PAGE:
I’ve been baking brownies quite often recently. Brownies are everyone’s favorite and having a good ol’ warm brownie with ice cream is always a perfect ending to a nice simple dinner. On a side note, I’ve a colleague that is allergic to chocolate and I absolutely cannot imagine how he can survive!
I love baking brownies for others because it is actually quite a challenge, for the very fact that there are a bazillion types of different brownies and people are generally very specific to how they like their brownies to be. Before settling for a brownie recipe, I’ll always ask a series questions- do you like the gooey are cakey kind? soft or firm? crusty on top or not? toppings or no toppings? nuts or no nuts?
Alice Medrich, the queen of chocolate, is a great resource for all kinds of brownies. Her cookbooks feature many brownie recipes and each recipe has a few variations. The brownie recipe I’m sharing today (see below for recipe) is the one that I bake most often and the one I find is most well liked. It is crusty on top and wonderfully gooey within.
Brownies make nice simple gifts. However, they can be a challenge to pack as they do not look as beautiful as say… cupcakes. Brownies are very oily and the oil will easily seep through paper packaging. I like wrapping the brownies in foil first but glassine bags or plastic favor bags will work too. I recently got a chance to package the brownies I bake (see picture above). I decided to use pattern tissue paper (click link to see tutorial) and cotton twine. Since the tissue paper already has a pattern, I decided to create a simple tag using just fonts, which will be available for download in my next post!
Classic Bittersweet Chocolate Brownies
Adapted from Alice Medrich, Bittersweet
makes 16 large or 26 smaller brownies in a 8-inch square baking pan
185g bittersweet chocolate (66% to 72%)
100g unsalted butter
1 cup sugar
1 tsp vanilla extract
2 cold large eggs
0.5 cup all purpose flour
1. Line your 8-inch pan pan with aluminium foil (preferred) or parchment paper, leaving an overhang of the two opposite sides. Position a rack in the lower third of the oven and preheat oven to 350°F or 180°C.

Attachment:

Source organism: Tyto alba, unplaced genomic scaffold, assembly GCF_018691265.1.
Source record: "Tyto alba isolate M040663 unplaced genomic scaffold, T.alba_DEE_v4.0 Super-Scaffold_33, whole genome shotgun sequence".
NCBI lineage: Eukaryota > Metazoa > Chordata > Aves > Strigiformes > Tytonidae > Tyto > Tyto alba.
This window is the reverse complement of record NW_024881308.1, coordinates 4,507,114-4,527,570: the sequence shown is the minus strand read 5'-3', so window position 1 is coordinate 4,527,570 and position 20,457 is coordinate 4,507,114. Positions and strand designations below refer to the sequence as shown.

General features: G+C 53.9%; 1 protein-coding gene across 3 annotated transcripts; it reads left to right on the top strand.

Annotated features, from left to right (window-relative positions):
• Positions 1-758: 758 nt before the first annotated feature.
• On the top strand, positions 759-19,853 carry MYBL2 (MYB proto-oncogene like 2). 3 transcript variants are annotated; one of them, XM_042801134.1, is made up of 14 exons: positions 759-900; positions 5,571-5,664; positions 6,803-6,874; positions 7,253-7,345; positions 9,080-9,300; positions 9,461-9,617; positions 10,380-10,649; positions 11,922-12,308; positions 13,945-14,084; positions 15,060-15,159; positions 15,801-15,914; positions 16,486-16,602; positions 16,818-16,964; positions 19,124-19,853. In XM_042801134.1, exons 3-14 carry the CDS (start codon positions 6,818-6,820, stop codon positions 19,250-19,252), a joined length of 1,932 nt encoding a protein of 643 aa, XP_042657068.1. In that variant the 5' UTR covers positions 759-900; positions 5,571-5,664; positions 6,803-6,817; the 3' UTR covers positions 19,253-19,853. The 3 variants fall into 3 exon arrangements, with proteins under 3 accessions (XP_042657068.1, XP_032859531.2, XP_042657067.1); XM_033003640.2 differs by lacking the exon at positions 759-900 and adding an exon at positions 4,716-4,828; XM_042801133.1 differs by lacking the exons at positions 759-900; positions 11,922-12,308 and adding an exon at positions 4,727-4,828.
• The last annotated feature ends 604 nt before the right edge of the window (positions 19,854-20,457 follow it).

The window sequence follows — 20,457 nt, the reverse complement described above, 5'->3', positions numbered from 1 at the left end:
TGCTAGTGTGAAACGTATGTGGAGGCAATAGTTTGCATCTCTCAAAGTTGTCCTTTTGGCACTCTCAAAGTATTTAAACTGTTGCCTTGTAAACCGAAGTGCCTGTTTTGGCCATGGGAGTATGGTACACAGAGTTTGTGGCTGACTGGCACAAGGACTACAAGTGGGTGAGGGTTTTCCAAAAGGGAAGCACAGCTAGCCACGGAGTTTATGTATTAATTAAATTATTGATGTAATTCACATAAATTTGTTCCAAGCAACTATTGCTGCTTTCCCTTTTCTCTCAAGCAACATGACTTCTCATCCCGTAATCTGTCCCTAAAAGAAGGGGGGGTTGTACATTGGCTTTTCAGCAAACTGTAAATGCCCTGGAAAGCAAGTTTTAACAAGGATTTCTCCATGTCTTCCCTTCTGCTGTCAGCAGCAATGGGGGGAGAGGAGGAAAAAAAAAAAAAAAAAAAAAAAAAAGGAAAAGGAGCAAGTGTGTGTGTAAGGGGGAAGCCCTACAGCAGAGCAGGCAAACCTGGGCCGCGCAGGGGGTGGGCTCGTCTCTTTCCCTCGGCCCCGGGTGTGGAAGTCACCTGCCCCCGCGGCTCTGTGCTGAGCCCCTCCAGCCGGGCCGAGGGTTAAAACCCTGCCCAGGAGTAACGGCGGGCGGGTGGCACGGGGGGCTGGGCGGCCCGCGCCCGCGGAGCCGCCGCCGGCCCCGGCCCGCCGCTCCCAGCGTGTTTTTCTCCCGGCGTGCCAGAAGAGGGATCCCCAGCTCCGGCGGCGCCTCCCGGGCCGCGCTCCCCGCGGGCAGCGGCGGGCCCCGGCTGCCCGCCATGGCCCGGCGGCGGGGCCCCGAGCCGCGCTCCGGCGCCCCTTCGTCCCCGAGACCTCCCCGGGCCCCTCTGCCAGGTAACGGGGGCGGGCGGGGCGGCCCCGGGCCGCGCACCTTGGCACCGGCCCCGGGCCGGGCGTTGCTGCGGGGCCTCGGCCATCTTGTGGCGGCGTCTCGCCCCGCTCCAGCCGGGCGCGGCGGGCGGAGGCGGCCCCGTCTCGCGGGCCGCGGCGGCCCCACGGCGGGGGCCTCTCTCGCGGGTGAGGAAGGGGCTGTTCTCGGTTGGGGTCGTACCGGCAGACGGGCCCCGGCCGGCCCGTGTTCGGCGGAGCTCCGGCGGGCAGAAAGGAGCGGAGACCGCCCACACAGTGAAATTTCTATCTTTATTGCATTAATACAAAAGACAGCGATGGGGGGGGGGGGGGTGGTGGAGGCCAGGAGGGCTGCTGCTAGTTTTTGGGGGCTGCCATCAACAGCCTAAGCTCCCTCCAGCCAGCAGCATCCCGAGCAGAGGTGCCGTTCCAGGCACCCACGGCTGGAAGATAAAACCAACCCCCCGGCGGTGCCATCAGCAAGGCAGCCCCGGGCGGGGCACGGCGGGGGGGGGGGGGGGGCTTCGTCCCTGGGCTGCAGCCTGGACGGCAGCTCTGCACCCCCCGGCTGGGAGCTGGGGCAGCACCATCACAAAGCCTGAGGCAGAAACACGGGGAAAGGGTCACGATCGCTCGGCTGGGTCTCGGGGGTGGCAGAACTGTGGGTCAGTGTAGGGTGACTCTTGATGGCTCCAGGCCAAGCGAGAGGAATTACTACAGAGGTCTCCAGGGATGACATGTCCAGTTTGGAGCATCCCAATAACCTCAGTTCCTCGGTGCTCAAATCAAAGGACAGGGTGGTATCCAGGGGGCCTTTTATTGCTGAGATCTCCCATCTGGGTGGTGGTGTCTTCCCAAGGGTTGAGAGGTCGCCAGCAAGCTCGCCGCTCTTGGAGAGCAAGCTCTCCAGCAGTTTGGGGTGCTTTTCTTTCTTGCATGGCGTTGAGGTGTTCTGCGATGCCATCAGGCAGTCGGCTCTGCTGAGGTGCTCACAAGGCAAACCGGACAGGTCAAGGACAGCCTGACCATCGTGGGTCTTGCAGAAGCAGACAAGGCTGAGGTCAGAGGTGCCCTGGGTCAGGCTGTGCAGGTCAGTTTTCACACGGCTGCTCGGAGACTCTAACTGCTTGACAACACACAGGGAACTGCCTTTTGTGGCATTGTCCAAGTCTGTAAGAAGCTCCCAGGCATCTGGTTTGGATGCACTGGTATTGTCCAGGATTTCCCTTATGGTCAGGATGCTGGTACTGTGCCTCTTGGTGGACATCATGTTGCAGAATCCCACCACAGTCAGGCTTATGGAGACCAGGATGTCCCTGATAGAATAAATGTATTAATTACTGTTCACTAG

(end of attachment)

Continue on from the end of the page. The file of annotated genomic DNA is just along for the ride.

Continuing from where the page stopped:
2. Place the bittersweet chocolate and unsalted butter in a medium heatproof bowl. Set the heatproof bowl in a wide skillet of barely simmering water or in the microwave to melt. If using the microwave, microwave in short intervals of 30 seconds to ensure that the chocolate does not burn. Melt until mixture is smooth.
3. While the chocolate and butter mixture is still hot, stir in the sugar using a wooden spoon or rubber spatula.
4. Stir in the sugar, vanilla extract and salt.
5. Add the eggs, one at a time, stirring until the first one is incorporated before adding the next.
6. Stir in the flour and ensure there are no streaks of flour left. The batter should be smooth, glossy and begin to come away from the sides of the bowl, 1 to 2 minutes.
7. Scrape butter into the lined pan and back for 20 minutes. The surface of the brownies will look dry but a toothpick inserted in the center will come out gooey. I usually jiggle the tray to see if the batter still moves. If it doesn’t, it is either almost done or done.
– When the brownies are out of the oven, do not attempt to remove them from the tray. Doing so will ruin the smooth top of the brownies and you’ll find that if you take it out, there will be “creases” on the top.
– I find the brownies terribly hard to cut when they are out of the oven and cool. Because the brownies are gooey, they stick to the knife and do not give a clean cut.
– I’ve found that the best way to overcome the above two problems is to use the fridge. After taking the brownies out of the oven, let it cool for about 10 minutes. Place a cooling rack in the fridge and set the baking tray on it. After about 1-1.5 hours, the brownies will cool and harden. Use a knife and run through the sides of the tray and lift the whole brownie out of the tray. While it is cold, cut the brownies into your desired sizes.
– After cutting the brownies into the desired squares, I’ve found them best left in an airtight container at room temperature.